Folate (Folic Acid), a B Vitamin, is required for several body processes including normal brain function, amino acid metabolism, blood cell formation and DNA synthesis, and for early development of a healthy child during pregnancy. Now researchers report that folic acid may help prevent the development of hypertension (high blood pressure) among both young and older women in the United States.
The researchers evaluated whether the dietary folate from food and vitamin supplements influenced the development of hypertension in 94,000 women followed for eight years. They found a decreased risk of hypertension with increased amounts of folate from food and supplements. Among yound women, a folate intake of 1,000 mcg or greater reduced the risk of developing hypertension by 45% compared to an intake of 200 mcg per day. For older women the risk was decreased by 18%.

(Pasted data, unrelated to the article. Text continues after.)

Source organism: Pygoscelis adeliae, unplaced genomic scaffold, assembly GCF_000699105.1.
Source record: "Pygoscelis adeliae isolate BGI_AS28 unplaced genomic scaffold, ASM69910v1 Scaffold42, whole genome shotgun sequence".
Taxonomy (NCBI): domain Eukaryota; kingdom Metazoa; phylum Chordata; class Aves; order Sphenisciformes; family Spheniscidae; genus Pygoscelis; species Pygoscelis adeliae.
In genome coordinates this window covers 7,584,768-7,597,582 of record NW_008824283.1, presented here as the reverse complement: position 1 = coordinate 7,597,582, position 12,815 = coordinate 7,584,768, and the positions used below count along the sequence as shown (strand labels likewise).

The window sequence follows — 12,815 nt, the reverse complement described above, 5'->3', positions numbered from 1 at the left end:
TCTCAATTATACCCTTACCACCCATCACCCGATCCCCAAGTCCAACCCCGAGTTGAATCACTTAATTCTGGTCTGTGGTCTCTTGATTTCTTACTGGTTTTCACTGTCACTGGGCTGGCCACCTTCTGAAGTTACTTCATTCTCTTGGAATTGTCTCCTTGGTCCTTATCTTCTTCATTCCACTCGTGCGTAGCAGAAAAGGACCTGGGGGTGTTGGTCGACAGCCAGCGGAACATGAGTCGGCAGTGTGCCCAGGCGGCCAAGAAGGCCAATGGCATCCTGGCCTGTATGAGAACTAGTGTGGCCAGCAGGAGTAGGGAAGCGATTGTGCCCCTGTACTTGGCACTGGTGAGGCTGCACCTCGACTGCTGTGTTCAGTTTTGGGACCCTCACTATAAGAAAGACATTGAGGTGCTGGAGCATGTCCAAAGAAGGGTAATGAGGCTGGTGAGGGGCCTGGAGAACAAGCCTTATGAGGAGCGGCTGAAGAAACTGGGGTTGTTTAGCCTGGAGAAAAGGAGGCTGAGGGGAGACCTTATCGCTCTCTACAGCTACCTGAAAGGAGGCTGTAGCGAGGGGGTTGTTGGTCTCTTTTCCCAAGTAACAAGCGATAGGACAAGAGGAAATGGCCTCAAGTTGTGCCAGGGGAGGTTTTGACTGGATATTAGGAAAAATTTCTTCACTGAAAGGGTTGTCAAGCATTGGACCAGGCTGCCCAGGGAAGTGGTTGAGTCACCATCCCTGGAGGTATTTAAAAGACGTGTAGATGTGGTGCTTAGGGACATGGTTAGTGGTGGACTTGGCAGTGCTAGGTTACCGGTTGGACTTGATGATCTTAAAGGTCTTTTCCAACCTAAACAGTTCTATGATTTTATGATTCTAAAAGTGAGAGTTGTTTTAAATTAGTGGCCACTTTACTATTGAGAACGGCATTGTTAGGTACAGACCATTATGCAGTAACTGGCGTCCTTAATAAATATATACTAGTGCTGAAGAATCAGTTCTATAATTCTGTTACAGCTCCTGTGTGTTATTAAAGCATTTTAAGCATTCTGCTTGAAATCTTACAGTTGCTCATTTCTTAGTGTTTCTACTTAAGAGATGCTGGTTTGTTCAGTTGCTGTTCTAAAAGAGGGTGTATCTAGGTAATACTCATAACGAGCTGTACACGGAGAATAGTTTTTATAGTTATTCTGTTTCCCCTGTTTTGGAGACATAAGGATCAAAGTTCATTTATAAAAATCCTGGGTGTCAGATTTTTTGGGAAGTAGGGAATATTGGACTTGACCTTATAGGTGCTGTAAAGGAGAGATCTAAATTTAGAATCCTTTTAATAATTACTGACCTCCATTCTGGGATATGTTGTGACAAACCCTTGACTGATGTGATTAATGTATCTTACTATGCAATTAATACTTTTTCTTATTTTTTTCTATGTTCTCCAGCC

The US Recommended Daily Value for folate is 400 mcg. Compared to a folate intake of 400 mcg, the results showed that a daily intake of 1,000 mcg reduced the risk of developing the hypertension by 40% in younger women and 13% in older women.
The researchers cited two small studies where high dose folic acid supplementation reduced blood pressure. Folate may be beneficial to the lining of our blood vessels, which are crucial for cardiovascular health.
Forman, JP and others. "Folate Intake and the Risks of Incident Hypertention Among US Women". JAMA, Jan. 19, 2005, Vol. 292(3) pgs 320-329.